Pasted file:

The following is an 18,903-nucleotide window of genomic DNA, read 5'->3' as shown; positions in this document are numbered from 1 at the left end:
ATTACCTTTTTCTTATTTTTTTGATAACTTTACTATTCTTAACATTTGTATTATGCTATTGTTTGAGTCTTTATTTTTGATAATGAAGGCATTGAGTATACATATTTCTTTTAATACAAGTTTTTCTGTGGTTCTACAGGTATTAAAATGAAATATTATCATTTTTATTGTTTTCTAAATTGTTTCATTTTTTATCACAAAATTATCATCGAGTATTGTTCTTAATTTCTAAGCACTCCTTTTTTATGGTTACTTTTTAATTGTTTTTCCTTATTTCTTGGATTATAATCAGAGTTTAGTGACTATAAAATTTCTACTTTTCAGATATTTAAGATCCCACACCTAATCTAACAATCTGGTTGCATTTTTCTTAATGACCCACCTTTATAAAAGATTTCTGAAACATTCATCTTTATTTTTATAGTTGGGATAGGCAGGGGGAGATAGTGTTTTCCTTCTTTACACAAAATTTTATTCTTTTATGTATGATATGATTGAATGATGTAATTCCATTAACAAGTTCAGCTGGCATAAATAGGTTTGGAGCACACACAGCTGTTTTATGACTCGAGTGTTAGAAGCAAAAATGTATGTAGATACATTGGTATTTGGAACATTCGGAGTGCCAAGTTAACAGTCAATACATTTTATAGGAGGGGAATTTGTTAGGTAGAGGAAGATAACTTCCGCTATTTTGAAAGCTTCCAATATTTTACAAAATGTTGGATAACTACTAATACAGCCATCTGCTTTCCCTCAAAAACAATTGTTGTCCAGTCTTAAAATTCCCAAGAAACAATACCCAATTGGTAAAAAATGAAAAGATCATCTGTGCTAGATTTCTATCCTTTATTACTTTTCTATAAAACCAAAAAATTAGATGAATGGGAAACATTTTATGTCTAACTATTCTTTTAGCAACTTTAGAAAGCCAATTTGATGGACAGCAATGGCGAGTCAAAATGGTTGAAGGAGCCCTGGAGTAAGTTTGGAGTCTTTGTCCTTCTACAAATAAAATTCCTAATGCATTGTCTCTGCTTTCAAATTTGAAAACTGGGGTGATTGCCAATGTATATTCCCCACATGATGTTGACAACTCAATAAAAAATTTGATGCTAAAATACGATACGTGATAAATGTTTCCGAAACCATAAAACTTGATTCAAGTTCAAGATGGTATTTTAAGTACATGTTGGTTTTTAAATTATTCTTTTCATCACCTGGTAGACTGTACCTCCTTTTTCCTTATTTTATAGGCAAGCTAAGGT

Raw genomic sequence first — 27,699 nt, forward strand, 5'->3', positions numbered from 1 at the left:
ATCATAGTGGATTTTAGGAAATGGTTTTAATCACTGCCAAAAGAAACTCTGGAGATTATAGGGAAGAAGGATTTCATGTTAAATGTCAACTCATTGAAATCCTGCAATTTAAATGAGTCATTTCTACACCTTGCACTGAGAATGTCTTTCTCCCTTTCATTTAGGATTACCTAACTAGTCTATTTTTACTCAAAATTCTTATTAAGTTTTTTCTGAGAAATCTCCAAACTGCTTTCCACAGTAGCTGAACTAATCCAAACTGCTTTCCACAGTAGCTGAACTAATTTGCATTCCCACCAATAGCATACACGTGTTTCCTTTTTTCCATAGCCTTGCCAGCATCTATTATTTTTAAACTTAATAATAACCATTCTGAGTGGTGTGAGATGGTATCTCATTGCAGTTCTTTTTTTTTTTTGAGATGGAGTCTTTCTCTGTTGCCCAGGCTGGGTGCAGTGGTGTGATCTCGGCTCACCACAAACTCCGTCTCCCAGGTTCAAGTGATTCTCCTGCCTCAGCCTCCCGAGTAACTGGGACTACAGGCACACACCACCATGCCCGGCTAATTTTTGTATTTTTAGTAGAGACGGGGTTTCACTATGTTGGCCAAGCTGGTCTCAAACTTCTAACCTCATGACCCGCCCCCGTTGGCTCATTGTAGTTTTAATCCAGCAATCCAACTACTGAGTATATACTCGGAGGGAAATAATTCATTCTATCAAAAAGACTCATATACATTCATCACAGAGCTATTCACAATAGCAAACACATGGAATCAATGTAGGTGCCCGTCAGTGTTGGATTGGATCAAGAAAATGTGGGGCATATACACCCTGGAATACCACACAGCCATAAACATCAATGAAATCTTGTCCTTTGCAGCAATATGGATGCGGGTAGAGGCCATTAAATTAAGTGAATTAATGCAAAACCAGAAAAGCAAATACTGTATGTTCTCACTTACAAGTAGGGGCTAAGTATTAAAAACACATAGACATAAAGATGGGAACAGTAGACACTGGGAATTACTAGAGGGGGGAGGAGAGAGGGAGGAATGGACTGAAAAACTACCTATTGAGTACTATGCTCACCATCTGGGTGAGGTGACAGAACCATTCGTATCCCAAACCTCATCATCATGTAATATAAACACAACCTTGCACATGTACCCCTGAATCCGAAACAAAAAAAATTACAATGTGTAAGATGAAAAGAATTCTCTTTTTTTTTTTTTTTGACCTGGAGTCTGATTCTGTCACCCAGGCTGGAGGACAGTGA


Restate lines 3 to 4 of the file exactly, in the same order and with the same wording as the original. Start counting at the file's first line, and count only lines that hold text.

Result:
Raw genomic sequence first — 27,699 nt, forward strand, 5'->3', positions numbered from 1 at the left:
ATCATAGTGGATTTTAGGAAATGGTTTTAATCACTGCCAAAAGAAACTCTGGAGATTATAGGGAAGAAGGATTTCATGTTAAATGTCAACTCATTGAAATCCTGCAATTTAAATGAGTCATTTCTACACCTTGCACTGAGAATGTCTTTCTCCCTTTCATTTAGGATTACCTAACTAGTCTATTTTTACTCAAAATTCTTATTAAGTTTTTTCTGAGAAATCTCCAAACTGCTTTCCACAGTAGCTGAACTAATCCAAACTGCTTTCCACAGTAGCTGAACTAATTTGCATTCCCACCAATAGCATACACGTGTTTCCTTTTTTCCATAGCCTTGCCAGCATCTATTATTTTTAAACTTAATAATAACCATTCTGAGTGGTGTGAGATGGTATCTCATTGCAGTTCTTTTTTTTTTTTGAGATGGAGTCTTTCTCTGTTGCCCAGGCTGGGTGCAGTGGTGTGATCTCGGCTCACCACAAACTCCGTCTCCCAGGTTCAAGTGATTCTCCTGCCTCAGCCTCCCGAGTAACTGGGACTACAGGCACACACCACCATGCCCGGCTAATTTTTGTATTTTTAGTAGAGACGGGGTTTCACTATGTTGGCCAAGCTGGTCTCAAACTTCTAACCTCATGACCCGCCCCCGTTGGCTCATTGTAGTTTTAATCCAGCAATCCAACTACTGAGTATATACTCGGAGGGAAATAATTCATTCTATCAAAAAGACTCATATACATTCATCACAGAGCTATTCACAATAGCAAACACATGGAATCAATGTAGGTGCCCGTCAGTGTTGGATTGGATCAAGAAAATGTGGGGCATATACACCCTGGAATACCACACAGCCATAAACATCAATGAAATCTTGTCCTTTGCAGCAATATGGATGCGGGTAGAGGCCATTAAATTAAGTGAATTAATGCAAAACCAGAAAAGCAAATACTGTATGTTCTCACTTACAAGTAGGGGCTAAGTATTAAAAACACATAGACATAAAGATGGGAACAGTAGACACTGGGAATTACTAGAGGGGGGAGGAGAGAGGGAGGAATGGACTGAAAAACTACCTATTGAGTACTATGCTCACCATCTGGGTGAGGTGACAGAACCATTCGTATCCCAAACCTCATCATCATGTAATATAAACACAACCTTGCACATGTACCCCTGAATCCGAAACAAAAAAAATTACAATGTGTAAGATGAAAAGAATTCTCTTTTTTTTTTTTTTTGACCTGGAGTCTGATTCTGTCACCCAGGCTGGAGGACAGTGA